NEW YORK (Reuters) - Global emissions of the main gas scientists link to global warming will rise 59 percent from 2004 to 2030, with much of the growth coming from coal burning in developing countries like China, the U.S. government forecast on Monday.
Greenhouse emission forecasts will be watched widely in coming months ahead of a U.N. conference in Indonesia late this year in which world governments will discuss whether the Kyoto Protocol on global warming can be extended.
The United States, the world’s top carbon dioxide emitter, in 2001 pulled out of the pact that requires developing countries to cut emissions by an average of 5 percent below 1990 levels by 2012. China, the world’s second-largest emitter, was not required, as a developing country, to limit emissions in the first round of the international agreement.
Global carbon dioxide emissions will hit 42.88 billion tonnes in 2030, up from 26.9 billion tonnes in 2004, and 21.2 billion in 1990, the U.S. Energy Information Administration said in its annual International Energy Outlook.
The forecast was down slightly from last year’s prediction of 43.7 billion tonnes by 2030 on signs that concerns about global global warming have begun to change the world’s fuel mix.
The trim in expected emissions did not represent the type of deep cuts of about 50 percent below 1990 levels in CO2 and other heat-trapping gases that scientists say will be necessary to cut risks of deadly storms, heat waves, droughts and floods that climate change could bring.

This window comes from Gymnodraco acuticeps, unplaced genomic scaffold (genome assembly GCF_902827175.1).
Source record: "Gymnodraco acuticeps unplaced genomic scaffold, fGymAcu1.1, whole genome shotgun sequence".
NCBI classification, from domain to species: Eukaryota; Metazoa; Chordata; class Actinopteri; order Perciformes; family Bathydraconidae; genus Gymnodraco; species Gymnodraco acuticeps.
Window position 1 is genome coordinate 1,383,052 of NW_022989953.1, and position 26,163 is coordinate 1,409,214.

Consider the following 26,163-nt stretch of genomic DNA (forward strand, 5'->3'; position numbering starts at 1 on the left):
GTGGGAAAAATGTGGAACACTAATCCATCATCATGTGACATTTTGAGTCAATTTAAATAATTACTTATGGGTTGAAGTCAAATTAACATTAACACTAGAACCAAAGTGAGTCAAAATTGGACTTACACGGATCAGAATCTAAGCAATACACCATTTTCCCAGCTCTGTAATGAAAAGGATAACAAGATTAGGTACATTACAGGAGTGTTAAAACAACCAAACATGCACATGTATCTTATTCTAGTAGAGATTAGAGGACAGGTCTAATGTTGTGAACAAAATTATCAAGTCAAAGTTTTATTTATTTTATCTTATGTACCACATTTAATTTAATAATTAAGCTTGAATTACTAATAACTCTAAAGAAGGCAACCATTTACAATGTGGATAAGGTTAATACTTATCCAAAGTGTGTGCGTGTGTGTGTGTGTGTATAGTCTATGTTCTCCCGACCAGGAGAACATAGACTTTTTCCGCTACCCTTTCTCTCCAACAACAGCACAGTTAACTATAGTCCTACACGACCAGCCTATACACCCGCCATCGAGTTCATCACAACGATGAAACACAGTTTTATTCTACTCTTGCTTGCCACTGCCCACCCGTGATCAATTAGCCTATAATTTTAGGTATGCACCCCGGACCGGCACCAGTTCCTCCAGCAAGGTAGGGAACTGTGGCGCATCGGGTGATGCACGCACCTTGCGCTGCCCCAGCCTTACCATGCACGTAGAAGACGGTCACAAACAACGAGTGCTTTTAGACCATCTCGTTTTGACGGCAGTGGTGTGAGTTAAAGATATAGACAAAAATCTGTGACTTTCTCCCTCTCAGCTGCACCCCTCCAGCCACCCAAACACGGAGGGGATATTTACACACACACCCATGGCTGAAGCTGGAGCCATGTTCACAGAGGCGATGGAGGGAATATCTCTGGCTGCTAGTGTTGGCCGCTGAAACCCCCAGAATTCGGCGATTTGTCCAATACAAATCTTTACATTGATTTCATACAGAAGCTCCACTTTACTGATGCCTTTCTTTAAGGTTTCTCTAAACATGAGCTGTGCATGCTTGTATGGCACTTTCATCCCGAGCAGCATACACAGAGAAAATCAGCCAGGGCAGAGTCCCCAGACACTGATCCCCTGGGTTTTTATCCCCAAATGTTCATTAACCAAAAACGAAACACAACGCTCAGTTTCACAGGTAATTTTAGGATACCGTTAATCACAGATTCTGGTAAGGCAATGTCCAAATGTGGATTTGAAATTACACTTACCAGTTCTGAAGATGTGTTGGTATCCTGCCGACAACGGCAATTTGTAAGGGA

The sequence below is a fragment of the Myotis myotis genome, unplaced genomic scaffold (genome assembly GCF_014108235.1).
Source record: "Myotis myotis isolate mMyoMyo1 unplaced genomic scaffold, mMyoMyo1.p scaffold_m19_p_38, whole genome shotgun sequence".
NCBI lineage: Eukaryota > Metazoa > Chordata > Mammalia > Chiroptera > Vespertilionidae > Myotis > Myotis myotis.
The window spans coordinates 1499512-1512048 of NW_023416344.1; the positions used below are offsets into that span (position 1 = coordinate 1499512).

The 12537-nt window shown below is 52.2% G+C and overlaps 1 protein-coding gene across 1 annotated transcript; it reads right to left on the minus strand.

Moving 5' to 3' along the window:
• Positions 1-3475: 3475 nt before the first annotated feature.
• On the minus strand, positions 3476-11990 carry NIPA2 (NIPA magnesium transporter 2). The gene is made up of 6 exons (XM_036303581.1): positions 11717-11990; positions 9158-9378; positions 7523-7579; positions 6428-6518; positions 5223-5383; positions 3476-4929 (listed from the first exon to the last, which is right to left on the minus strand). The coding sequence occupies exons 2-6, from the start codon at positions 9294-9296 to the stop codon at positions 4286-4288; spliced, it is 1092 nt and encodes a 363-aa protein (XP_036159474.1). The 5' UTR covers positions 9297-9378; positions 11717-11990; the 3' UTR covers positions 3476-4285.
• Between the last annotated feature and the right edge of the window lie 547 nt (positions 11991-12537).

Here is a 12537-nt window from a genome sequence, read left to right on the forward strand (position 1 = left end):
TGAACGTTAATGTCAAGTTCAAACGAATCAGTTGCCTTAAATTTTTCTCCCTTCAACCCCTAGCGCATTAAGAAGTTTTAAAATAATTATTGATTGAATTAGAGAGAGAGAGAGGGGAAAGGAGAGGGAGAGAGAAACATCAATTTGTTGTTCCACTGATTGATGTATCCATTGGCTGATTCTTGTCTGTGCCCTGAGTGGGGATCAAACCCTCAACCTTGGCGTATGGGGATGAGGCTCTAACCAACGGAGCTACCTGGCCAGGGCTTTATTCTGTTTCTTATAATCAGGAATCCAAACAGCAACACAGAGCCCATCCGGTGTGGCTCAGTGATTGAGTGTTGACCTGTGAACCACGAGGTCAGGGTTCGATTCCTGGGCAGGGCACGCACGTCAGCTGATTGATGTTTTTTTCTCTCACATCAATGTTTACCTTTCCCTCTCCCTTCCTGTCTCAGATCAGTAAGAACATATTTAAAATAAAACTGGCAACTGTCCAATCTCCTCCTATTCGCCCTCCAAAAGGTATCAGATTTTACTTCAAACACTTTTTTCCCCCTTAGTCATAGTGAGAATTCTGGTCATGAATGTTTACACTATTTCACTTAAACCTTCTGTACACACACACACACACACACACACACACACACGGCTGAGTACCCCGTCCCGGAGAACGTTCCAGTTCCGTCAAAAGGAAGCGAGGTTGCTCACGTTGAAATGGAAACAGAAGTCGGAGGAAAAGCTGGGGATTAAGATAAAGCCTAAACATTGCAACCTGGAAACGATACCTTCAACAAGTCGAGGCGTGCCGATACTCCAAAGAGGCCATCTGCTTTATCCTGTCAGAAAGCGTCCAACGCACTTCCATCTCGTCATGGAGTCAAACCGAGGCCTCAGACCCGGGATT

The percentage of total CO2 emissions from plants that burn coal, the dirtiest fossil fuel, will rise from 39 percent in 2004 to 43 percent by 2030.
By 2010, CO2 output in rapidly growing China, which is rapidly building coal plants and highways, will edge out emissions from the United States, by 6.49 billion tonnes to 6.21 billion tonnes, the EIA said. That confirmed a report this spring from the Paris-based International Energy Agency that said China would overtake the United States as the world’s biggest CO2 emitter either this year or next.
By 2030 Chinese emissions will be 11.2 billion tonnes annually, while U.S. output will be 8.0 billion tonnes, the EIA said.
Chinese officials point to their country’s relatively low per-capita emission of greenhouse gases, saying that historically, the main culprits of the emissions buildup in the atmosphere are developed nations, which have no right to deny economic growth to others.
In 2003, U.S. individuals were far bigger emitters, at 20 tonnes per capita against China’s 3.2 tonnes per capita and a world average of 3.7, according to the U.N.
Many environmentalists say China is working hard to cut emissions. “In terms of absolute emissions China may overtake us, but they are much larger in terms of population ... and have actually put in some real policies in place to reduce emissions,” said Gary Cook, director of the U.S. Climate Action Network, a coalition of nongovernmental organizations.
China’s auto efficiency standards, for instance, are higher than those in the United States.
A mainstream energy source could get a boost as the debate on climate change goes on. Concerns about global warming, high fossil fuel prices, and domestic energy supplies could boost electricity generation from low-emissions nuclear power 7.7 percent annually in China and 9.1 percent a year in India from 2004 to 2030, the EIA forecast.
“There are some signs that concerns about global climate change are beginning to affect the world fuel mix,” the EIA said.